by Mays Al- Ali

Gut issues are one of the most common things I see in my clinic and they are one of my specialities to heal. Most doctors are known to label any non-descript gut issues as “Irritable Bowel Syndrome (IBS)” when in actual fact they don’t know the exact causes or really how to heal it. There is no drug to take as IBS is very much linked to your lifestyle and has been linked to stress, food intolerances/sensitivities or food passing through your gut too quickly or too slowly. IBS is also known to cause symptoms such as stomach cramps, diarrhoea, constipation, bloating, flatulence that resolve and then return with some individuals having continuous symptoms. When I work with clients to heal IBS symptoms, it is usually a combination of dietary and lifestyle adjustments, removing trigger foods and stress. But symptoms vary with individuals which is why working 1-1 with a nutritionist is always recommended for long-term healing. Here are my top 6 ways to naturally help relieve IBS symptoms.

Eliminating Dairy and Gluten.

Dairy is becoming increasingly more triggering for digestive health. Often individuals cannot digest the proteins (such as casein or whey) or the sugars (lactose) found in milk causing intestinal discomfort. Over time, if continually consumed, this may cause damage to gut health. If you think about it in the old days drinking dairy milk  from the udder of a cow was very different to the highly processed, pasteurised cow milk bought in supermarkets which has been shown to be full of hormones and antibiotics – no wonder it causes such problems for many people’s gut health. Gluten is another trigger. Often individuals may not be coeliac but may have a condition known as Non-Coeliac Gluten Sensitivity, which means that they are sensitive to gluten and resulting in similar IBS symptoms. And there is a chance that if you do have this intolerance to gluten and don’t remove it, things may worsen, and you could actually go on to develop Coeliac disease - an autoimmune condition. So, if both of these triggering gluten and dairy factors are not removed from the diet, over time this creates inflammation in the digestive system causing what is known as a ‘leaky gut’ and raised intestinal permeability which can even cause systemic symptoms such as headaches, brain fog, fatigue as well as IBS gut symptoms. Doing an elimination diet and removing one at a time is a great way to tell if these are a problem for you. But, of course, always listen to your body - if you feel bloated and crampy after dairy or gluten then you will know that they could be an issue so try eliminating one by one and notice if symptoms improve.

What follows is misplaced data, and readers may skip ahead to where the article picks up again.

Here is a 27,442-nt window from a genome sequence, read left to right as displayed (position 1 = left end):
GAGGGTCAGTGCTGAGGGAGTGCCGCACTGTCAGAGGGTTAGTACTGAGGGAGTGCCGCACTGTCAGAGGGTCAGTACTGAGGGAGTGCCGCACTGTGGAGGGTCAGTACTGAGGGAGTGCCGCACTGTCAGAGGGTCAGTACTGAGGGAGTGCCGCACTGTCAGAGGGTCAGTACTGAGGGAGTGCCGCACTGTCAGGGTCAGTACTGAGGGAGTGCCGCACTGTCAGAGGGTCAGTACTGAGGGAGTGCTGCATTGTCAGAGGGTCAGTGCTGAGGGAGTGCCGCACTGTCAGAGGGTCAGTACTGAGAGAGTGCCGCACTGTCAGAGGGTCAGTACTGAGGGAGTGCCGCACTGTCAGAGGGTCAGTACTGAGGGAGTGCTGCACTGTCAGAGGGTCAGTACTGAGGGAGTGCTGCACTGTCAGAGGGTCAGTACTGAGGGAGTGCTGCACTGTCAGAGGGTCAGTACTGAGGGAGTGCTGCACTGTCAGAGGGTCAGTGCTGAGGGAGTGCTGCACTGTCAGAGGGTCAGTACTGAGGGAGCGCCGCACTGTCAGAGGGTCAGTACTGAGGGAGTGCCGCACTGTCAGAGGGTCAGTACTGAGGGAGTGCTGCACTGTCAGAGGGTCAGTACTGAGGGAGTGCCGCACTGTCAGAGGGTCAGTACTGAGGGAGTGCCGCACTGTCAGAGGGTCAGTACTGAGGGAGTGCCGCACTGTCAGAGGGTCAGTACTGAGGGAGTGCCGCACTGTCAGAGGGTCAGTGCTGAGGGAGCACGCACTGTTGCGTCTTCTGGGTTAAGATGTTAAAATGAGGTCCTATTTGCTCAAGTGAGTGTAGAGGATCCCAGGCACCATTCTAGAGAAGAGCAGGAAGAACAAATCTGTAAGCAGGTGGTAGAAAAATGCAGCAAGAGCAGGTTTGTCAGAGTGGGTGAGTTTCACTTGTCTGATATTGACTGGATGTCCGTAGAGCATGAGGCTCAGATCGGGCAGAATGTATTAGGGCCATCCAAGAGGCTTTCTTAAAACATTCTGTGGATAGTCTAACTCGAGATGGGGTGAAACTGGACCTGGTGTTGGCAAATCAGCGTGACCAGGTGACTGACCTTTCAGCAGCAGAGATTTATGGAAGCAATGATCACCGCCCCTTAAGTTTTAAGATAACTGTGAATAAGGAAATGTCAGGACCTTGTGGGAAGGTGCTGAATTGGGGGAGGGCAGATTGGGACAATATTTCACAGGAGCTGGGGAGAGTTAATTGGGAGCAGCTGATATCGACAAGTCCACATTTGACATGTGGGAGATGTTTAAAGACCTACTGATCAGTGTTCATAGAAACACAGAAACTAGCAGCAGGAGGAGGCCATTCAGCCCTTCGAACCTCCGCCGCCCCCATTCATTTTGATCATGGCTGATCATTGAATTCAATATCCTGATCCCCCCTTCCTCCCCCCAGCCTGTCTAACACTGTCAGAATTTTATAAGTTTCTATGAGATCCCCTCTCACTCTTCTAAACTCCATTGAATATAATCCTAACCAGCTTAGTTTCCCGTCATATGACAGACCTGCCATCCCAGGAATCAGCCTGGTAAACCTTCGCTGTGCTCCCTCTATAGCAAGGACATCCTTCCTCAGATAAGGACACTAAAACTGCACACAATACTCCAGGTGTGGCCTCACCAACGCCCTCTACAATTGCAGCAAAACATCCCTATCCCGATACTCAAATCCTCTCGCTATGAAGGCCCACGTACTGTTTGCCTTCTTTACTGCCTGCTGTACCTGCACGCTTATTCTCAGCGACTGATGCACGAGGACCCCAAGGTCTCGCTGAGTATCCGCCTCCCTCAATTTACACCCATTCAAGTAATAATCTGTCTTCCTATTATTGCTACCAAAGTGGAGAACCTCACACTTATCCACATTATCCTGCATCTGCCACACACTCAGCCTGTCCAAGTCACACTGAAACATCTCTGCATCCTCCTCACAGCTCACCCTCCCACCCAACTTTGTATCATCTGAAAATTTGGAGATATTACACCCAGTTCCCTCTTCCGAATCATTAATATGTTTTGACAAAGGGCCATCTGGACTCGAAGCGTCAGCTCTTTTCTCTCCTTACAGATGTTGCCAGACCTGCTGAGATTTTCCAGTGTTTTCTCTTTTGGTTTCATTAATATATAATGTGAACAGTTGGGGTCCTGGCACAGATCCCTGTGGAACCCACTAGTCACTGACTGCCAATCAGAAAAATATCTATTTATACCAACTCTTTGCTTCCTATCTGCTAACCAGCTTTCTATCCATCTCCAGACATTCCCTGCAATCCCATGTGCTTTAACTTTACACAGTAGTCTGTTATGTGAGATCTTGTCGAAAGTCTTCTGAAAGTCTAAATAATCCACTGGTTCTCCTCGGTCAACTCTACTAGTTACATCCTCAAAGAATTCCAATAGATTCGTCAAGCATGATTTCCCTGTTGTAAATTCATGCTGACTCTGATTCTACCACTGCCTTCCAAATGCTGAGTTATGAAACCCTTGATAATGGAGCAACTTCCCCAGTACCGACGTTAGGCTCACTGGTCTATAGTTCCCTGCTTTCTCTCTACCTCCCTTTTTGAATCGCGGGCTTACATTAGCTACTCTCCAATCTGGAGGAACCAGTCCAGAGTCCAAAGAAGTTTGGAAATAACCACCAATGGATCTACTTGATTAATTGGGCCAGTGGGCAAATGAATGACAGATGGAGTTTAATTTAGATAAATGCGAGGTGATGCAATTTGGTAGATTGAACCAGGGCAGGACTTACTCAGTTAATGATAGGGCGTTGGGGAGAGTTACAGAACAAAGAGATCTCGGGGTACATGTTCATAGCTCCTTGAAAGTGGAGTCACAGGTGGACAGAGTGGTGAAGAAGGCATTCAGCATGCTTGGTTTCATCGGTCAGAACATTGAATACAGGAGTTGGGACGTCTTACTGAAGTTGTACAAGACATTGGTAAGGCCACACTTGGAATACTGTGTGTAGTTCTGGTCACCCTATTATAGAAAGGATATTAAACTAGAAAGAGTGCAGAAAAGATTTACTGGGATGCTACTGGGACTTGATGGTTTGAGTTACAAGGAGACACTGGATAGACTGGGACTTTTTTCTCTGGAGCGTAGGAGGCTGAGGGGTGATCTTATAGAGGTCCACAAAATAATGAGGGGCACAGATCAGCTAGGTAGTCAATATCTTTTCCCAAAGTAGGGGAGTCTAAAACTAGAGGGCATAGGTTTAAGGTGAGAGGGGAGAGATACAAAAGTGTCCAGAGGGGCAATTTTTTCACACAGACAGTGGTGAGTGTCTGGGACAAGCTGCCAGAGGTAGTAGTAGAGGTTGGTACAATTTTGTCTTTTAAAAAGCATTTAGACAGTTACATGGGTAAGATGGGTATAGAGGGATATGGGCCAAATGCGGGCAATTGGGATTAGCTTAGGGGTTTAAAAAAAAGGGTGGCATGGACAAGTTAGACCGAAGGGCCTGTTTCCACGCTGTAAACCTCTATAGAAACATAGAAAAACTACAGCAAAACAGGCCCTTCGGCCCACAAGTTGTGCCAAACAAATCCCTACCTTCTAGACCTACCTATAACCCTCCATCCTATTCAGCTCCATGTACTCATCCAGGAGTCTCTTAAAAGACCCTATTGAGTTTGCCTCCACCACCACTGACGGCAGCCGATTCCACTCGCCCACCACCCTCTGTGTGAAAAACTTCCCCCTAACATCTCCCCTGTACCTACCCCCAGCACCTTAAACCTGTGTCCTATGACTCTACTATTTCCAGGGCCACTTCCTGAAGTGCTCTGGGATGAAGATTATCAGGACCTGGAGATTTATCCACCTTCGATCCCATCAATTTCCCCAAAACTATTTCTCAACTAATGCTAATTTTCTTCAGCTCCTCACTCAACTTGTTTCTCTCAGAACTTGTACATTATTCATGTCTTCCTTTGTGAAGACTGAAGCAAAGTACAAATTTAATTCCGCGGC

Eliminating FODMAP foods

FODMAPS stands for fermentable oligosaccharides, disaccharides, monosaccharides and polyols. These are a group of sugars (known as short chain carbohydrates) that are not completely digested or absorbed by our intestines, and in some individuals can cause digestive discomfort. When FODMAPs reach the small intestine they attract water, moving slowly and when they then pass into the large intestine, they are fermented by gut bacteria which produces gas. The extra water and gas create stretching and expansion of the intestinal wall and in IBS sufferers with sensitive guts this stretching of the intestinal wall causes exaggerated sensations of discomfort, bloating or pain. FODMAPs are found naturally in many foods such as asparagus, broccoli, cauliflower, apples, onion, garlic peas, legumes/pulses, dairy products, wheat/barley/rye-based products and many others. However, some of these foods are very beneficial so I would always work with a nutritionist before eliminating lots of them and it should always be a short term elimination until the gut is repaired and then slowly reintroducing them.